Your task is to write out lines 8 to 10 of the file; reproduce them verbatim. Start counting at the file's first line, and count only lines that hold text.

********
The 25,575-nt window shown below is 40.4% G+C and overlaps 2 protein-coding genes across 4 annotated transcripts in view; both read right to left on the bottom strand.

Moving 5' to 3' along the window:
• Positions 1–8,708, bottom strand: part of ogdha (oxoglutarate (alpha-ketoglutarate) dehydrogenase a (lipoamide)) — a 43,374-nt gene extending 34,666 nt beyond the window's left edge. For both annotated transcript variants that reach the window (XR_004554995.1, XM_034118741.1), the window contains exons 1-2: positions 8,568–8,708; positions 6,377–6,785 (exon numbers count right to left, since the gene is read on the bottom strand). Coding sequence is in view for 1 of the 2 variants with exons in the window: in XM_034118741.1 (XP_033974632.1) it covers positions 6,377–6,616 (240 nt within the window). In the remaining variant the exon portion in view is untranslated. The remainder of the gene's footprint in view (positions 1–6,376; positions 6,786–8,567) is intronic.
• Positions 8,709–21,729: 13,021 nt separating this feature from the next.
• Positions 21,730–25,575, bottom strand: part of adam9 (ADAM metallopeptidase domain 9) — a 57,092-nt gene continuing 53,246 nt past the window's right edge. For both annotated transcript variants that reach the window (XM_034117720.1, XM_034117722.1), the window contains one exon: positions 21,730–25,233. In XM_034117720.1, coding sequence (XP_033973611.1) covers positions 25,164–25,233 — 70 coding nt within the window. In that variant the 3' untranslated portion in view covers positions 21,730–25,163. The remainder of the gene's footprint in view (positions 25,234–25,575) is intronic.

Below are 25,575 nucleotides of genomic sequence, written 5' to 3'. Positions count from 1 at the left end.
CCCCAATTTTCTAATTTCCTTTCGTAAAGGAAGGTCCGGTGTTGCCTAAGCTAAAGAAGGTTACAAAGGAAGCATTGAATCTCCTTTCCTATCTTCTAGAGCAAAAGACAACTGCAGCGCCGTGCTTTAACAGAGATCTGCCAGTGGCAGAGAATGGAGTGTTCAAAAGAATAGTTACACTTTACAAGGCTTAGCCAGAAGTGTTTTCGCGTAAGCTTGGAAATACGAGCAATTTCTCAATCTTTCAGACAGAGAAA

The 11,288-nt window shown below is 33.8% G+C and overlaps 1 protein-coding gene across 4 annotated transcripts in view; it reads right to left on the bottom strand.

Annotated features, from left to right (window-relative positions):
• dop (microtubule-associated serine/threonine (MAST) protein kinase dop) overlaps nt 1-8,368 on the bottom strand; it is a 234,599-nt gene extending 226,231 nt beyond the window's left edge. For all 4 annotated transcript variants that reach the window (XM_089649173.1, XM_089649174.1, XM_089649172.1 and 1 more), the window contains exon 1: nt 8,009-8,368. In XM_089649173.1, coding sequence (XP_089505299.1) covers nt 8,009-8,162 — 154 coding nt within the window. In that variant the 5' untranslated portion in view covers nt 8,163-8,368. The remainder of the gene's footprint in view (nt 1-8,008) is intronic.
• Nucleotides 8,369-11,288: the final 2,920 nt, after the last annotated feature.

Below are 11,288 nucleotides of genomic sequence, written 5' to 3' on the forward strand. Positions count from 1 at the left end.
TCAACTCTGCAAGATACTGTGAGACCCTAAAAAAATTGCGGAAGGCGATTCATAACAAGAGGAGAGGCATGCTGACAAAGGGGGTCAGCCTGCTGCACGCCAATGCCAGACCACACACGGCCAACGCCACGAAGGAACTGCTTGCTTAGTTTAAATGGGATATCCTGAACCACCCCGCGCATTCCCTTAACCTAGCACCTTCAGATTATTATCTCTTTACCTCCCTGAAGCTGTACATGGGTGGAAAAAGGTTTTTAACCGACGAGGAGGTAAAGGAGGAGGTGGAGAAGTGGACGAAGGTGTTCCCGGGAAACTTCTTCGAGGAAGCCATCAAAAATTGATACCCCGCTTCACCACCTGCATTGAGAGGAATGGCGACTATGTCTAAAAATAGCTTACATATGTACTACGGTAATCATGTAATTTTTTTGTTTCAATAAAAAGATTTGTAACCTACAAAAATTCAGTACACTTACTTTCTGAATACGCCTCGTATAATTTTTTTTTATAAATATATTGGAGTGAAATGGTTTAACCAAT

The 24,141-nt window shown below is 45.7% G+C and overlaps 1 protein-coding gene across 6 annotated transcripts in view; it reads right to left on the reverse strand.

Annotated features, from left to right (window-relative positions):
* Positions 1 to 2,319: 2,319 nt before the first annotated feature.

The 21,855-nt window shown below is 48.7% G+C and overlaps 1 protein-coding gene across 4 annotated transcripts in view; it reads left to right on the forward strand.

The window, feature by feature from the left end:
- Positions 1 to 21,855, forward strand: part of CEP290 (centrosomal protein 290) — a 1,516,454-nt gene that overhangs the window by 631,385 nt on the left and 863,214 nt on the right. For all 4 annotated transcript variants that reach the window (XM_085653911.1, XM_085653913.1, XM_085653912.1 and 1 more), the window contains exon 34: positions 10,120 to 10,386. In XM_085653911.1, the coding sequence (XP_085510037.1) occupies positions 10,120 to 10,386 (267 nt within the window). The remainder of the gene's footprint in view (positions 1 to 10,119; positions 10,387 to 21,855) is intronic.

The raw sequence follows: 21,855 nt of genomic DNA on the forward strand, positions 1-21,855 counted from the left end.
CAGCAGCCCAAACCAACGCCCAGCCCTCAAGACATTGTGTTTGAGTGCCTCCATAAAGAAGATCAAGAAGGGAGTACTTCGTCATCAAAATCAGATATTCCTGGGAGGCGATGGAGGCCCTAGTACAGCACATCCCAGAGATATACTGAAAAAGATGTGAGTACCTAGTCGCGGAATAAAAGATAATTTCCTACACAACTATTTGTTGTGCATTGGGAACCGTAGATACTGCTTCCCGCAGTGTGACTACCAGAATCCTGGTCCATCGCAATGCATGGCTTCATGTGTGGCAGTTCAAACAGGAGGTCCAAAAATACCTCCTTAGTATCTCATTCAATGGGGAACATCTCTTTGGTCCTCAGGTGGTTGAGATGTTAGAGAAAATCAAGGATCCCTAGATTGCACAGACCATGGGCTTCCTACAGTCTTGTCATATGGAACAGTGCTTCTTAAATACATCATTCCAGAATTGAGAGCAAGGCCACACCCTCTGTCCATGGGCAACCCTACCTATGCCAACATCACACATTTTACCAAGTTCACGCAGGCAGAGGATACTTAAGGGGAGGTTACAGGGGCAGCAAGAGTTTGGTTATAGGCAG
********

The 11,288-nt window shown below is 33.8% G+C and overlaps 1 protein-coding gene across 4 annotated transcripts in view; it reads right to left on the bottom strand.

Annotated features, from left to right (window-relative positions):
• dop (microtubule-associated serine/threonine (MAST) protein kinase dop) overlaps nt 1-8,368 on the bottom strand; it is a 234,599-nt gene extending 226,231 nt beyond the window's left edge. For all 4 annotated transcript variants that reach the window (XM_089649173.1, XM_089649174.1, XM_089649172.1 and 1 more), the window contains exon 1: nt 8,009-8,368. In XM_089649173.1, coding sequence (XP_089505299.1) covers nt 8,009-8,162 — 154 coding nt within the window. In that variant the 5' untranslated portion in view covers nt 8,163-8,368. The remainder of the gene's footprint in view (nt 1-8,008) is intronic.